Born Reba Jeanette Smith in February 1928 in Corbin, Kentucky, she moved with her family to Chicago during the fifties. She was the fourth child of Alma and Walter. It’s unclear what persuaded her to pursue the business of music but she performed with  Ralph Marterie and his orchestra early on in her career.  It seems she first started working with Berry Gordy in 1958, so pre-Motown,  when he wrote songs for her, as Penny Smith, and as her group, Penny and the Ekos, signed to Argo Records, including the title “Give Me What You Got”.  Using the name Debbie Stevens, she also recorded “Jerry” for Roulette Records, and in 1959 a version of Rick Nelson’s “If You Can’t Rock Me” for the Apt label, a subsidiary of ABC-Paramount. On the personal front, Debbie married celebrity DJ Jim Lounsbury, host of a popular rock ‘n’ roll television show based in Chicago.

At the age of thirty-two, the red haired Reba Smith joined Motown, becoming Berry Gordy’s first signed white artist. Many believed that Mike Powers, and Nick and the Jaguars, the surfing rock group from Pontiac, Michigan, were his first white act but that was a one-off deal to release “Ich-I-Bon”, a previously recorded instrumental on the Tamla label in May 1959.  As the single bombed, no contract was offered them.  As for Yugoslavian-born Mr Powers, the credits on “Teenage Sweetheart” read a Rayber Production which Berry placed it on the Zelman label, a name he’d made up, and a label he presumably owned. I am digressing…. back to the lady in question. Her first recording was an ‘answer’ record to The Miracles’ “Shop Around” titled “Don’t Let Him Shop Around”. This was the brainchild of Berry’s sister Loucye,  penned by her, Berry and Smokey Robinson, and featured The Miracles on support vocals no less! Released, under the name Debbie Dean, on the Motown label in February 1961, and despite its novelty angle, it failed to catch record buyers’ attention but did have longevity, representing a small niche in the company’s growth.  Next out was the  much misspelt “Itsy Bity Pity Love”, featuring Marvin Gaye on drums, and influenced by the hit-making pop singer Brenda Lee.  Penned by Janie Bradford and Popcorn Wylie, it was issued August 1961, but followed the same fate as its predecessor.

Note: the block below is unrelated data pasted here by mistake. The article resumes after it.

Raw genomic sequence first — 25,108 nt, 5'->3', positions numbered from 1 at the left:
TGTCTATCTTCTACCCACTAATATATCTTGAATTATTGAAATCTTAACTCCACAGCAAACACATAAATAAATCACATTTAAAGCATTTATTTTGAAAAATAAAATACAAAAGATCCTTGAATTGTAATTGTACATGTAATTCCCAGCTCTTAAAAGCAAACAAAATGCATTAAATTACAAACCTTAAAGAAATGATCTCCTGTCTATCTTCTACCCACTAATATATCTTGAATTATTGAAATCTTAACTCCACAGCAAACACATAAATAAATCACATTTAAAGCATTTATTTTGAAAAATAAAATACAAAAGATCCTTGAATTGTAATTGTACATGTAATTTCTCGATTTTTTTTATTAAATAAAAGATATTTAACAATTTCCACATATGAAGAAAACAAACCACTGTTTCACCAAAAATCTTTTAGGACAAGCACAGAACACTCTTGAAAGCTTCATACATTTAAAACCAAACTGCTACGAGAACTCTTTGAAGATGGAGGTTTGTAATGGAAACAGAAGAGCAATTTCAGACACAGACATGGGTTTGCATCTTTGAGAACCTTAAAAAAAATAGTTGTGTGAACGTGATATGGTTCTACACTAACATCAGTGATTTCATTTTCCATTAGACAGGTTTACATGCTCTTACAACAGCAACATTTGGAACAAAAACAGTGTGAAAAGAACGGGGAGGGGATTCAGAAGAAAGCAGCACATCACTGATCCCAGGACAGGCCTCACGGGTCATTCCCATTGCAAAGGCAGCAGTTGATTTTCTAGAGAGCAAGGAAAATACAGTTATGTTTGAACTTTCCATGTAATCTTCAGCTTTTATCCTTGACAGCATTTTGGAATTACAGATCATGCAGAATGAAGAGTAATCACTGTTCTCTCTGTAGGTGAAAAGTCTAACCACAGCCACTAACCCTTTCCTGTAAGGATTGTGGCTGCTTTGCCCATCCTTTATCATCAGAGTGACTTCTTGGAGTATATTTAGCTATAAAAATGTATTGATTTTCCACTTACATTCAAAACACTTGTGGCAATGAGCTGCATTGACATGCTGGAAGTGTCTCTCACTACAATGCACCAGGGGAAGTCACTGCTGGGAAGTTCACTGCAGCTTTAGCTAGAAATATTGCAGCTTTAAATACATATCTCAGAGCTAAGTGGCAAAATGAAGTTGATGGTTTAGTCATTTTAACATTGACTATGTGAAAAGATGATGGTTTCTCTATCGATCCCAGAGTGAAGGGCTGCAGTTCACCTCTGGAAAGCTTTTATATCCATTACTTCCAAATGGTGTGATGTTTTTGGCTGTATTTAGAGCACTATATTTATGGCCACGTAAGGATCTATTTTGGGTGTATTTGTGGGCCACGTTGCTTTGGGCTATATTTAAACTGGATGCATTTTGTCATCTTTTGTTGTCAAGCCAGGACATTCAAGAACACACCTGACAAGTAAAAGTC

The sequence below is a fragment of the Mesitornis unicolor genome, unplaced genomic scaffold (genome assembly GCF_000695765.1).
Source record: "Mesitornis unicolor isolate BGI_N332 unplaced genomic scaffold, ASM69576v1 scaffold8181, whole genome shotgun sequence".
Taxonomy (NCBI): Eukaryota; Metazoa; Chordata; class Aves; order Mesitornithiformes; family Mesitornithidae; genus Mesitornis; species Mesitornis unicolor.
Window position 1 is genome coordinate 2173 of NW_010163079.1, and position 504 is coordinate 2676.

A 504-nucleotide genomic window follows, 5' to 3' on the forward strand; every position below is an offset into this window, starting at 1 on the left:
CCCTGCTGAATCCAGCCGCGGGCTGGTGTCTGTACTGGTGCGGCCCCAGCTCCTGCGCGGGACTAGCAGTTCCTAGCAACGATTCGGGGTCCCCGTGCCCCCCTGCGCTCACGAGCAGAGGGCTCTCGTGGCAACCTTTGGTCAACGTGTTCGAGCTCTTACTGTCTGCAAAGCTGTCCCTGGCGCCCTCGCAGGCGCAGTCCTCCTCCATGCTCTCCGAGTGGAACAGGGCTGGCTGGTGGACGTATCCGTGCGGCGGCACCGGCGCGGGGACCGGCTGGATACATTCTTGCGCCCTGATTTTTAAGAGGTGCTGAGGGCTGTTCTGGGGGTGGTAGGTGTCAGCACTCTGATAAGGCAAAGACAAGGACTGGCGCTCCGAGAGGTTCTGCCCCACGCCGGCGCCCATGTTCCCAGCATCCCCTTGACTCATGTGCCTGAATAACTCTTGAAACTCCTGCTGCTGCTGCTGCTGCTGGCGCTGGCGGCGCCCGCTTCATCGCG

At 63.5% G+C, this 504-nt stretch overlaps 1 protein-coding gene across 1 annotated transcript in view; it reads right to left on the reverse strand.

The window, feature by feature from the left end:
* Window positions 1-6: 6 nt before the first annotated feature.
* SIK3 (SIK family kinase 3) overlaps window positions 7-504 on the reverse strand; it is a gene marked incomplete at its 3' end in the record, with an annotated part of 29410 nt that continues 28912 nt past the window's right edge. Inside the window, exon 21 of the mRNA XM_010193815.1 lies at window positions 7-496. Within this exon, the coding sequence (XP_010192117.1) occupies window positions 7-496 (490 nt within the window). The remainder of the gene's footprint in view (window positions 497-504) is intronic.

It’s assumed Debbie didn’t really fit in with the other female acts on the roster being that much older, but Berry Gordy persevered because he felt she could carry Motown into the lucrative pop world, thereby opening the door for his other acts.  A little misguided perhaps, but at least it got Debbie into the recording studio.  Her final single “Everybody’s Talking About My Baby”, written by Berry and featuring the only recorded performance of The Paulette Singers, was released in November 1961.  Again, it followed the fate of her predecessors, so a despondent singer left Motown in 1962.  However, Ms Dean was destined to return.